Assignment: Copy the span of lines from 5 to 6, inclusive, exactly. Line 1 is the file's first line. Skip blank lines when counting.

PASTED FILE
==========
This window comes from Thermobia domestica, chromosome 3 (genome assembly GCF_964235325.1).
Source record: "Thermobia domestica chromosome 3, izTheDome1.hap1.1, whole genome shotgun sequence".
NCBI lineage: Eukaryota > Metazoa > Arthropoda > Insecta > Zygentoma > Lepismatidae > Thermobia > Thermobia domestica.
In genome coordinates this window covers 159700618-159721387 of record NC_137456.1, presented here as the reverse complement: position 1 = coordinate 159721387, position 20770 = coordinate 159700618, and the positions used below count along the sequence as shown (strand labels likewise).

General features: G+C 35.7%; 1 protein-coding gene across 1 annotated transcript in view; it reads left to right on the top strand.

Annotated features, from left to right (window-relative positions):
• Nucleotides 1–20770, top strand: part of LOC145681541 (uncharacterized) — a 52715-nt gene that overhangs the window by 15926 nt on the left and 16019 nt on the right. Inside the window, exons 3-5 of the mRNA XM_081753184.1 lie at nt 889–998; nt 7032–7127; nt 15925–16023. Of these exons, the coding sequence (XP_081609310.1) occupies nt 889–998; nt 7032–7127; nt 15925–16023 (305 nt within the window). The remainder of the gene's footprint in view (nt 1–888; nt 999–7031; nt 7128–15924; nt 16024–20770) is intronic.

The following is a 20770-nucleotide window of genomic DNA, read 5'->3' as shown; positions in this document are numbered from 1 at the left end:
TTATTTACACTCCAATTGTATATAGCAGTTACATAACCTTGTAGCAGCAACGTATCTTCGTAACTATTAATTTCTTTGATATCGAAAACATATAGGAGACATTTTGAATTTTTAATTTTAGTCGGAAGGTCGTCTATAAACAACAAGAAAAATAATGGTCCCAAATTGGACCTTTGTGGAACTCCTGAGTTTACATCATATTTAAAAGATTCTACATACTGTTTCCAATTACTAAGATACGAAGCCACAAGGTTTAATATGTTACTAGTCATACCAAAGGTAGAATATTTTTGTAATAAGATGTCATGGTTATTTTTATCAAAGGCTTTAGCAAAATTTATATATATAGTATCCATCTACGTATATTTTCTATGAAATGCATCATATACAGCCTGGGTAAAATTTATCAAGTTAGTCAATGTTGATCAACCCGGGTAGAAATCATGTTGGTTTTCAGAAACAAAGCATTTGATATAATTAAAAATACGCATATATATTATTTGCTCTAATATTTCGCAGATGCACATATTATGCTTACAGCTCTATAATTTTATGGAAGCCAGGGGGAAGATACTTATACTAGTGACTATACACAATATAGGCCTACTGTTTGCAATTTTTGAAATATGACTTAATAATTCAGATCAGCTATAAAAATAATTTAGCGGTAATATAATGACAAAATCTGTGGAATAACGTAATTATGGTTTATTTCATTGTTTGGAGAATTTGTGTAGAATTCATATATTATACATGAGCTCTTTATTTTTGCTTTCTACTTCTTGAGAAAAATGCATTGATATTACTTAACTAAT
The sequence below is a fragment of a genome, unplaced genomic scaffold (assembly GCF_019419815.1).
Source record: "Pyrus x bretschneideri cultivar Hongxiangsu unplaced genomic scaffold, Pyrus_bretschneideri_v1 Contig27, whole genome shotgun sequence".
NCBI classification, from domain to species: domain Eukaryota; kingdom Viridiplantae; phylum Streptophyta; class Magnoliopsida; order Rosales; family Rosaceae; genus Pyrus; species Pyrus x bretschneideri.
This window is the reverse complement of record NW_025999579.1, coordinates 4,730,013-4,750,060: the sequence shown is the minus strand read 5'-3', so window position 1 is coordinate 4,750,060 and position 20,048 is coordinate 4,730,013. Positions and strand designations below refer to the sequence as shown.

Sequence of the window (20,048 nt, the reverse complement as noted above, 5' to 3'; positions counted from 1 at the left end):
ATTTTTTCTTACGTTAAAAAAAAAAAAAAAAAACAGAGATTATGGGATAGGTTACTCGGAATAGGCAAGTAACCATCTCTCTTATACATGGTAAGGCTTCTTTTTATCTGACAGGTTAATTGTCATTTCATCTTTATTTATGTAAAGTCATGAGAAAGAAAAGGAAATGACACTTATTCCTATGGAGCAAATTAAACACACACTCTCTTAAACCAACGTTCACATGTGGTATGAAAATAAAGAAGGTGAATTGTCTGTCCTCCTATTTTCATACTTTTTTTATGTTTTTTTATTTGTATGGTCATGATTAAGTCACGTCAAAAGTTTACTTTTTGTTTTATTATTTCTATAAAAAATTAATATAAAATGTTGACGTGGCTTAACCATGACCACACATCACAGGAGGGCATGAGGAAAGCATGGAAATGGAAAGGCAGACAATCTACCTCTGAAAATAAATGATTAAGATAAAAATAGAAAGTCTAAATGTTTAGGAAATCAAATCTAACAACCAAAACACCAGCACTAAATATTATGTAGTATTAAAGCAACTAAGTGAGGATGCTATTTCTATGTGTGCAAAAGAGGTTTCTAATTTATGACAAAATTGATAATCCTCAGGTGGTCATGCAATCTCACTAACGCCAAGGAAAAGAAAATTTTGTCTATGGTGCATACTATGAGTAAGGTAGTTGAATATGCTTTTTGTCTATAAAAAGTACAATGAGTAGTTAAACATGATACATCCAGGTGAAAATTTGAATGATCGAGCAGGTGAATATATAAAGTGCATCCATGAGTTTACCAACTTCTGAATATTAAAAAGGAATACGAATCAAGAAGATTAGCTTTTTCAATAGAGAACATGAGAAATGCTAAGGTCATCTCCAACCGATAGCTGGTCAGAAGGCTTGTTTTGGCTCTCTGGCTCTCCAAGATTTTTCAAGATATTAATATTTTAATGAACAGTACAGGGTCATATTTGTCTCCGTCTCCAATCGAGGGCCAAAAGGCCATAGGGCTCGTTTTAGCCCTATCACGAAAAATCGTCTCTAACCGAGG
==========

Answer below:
General features: G+C 35.7%; 1 protein-coding gene across 1 annotated transcript in view; it reads left to right on the top strand.

Annotated features, from left to right (window-relative positions):